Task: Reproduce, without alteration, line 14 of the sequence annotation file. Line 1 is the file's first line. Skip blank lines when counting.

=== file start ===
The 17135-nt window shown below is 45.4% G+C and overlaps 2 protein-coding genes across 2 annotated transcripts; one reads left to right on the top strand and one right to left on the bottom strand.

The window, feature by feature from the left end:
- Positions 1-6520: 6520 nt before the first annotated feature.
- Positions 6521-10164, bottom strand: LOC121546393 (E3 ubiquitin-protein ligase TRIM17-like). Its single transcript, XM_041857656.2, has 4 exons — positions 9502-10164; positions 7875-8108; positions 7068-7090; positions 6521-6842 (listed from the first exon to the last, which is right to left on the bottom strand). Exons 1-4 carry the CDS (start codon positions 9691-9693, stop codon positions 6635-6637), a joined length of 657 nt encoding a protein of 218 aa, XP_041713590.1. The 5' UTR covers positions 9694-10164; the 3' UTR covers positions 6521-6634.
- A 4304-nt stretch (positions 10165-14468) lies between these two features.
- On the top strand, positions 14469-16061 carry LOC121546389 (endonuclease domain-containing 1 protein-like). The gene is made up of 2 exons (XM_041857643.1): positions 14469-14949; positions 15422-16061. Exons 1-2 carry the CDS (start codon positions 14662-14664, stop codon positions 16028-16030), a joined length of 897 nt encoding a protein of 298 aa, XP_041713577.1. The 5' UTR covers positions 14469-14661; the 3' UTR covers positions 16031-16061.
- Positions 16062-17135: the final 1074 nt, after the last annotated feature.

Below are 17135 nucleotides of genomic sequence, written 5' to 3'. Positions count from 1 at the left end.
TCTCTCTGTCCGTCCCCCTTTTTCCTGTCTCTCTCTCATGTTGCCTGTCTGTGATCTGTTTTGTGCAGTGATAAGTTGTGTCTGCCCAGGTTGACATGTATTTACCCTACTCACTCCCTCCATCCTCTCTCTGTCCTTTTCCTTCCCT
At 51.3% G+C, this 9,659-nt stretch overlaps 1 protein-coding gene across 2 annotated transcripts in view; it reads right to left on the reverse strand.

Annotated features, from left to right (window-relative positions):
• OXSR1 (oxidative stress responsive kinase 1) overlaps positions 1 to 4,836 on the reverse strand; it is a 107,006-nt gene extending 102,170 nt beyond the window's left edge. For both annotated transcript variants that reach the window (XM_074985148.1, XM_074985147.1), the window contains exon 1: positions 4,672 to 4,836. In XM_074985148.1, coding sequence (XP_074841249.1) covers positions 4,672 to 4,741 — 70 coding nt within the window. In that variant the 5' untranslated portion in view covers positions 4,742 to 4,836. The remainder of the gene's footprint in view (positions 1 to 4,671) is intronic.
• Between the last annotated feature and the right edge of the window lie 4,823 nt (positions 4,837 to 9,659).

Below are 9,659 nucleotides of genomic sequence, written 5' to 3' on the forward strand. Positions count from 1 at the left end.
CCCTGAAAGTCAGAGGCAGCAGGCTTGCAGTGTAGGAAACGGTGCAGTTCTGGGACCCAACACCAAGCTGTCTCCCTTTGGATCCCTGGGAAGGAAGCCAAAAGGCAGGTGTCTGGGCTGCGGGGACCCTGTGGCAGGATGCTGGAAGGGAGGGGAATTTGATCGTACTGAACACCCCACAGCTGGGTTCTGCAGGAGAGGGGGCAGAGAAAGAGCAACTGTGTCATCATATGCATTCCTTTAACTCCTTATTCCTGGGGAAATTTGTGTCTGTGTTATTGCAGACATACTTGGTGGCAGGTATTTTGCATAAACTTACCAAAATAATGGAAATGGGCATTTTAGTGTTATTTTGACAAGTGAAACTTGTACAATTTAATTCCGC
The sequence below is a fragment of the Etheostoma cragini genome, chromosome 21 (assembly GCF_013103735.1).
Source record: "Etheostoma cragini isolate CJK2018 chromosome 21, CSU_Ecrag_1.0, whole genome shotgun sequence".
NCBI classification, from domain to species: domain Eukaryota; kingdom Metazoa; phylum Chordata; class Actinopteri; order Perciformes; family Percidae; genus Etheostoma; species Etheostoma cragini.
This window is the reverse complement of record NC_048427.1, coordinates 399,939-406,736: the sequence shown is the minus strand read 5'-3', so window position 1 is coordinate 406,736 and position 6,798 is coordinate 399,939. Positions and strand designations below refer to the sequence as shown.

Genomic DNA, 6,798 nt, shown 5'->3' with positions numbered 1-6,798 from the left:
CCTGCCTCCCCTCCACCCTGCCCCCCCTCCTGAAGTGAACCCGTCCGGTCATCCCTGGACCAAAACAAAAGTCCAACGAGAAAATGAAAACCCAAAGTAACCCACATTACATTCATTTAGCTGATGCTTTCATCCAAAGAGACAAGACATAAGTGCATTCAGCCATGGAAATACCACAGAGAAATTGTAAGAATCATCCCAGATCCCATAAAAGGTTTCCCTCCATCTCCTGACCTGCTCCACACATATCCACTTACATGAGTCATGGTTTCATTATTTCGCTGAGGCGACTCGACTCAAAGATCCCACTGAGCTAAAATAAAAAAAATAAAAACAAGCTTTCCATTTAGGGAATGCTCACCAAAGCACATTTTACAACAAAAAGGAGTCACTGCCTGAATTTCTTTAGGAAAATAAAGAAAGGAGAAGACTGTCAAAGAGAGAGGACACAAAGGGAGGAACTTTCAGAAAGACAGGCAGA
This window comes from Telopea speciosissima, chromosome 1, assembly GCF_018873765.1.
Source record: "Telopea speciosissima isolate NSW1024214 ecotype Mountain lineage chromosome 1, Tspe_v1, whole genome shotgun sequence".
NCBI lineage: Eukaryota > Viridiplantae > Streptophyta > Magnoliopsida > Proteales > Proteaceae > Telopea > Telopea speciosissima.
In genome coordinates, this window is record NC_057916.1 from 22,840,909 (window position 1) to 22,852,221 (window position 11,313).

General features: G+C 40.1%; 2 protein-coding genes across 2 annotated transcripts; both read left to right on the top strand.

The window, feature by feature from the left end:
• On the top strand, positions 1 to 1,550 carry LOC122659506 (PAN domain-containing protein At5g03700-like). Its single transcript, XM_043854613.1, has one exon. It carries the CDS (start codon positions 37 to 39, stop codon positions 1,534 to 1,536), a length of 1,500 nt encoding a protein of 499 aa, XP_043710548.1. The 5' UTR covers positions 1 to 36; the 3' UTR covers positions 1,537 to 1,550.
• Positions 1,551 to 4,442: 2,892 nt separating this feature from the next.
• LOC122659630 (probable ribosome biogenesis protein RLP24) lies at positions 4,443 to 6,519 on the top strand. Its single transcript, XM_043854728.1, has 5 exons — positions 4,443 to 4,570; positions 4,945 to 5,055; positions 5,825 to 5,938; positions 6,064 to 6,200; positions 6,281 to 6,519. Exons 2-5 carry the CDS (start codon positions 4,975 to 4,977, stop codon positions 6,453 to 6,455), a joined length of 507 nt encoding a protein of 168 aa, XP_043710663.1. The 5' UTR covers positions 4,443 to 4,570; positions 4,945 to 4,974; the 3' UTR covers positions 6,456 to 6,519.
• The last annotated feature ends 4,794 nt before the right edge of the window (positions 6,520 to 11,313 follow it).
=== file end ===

Below are 9,659 nucleotides of genomic sequence, written 5' to 3' on the forward strand. Positions count from 1 at the left end.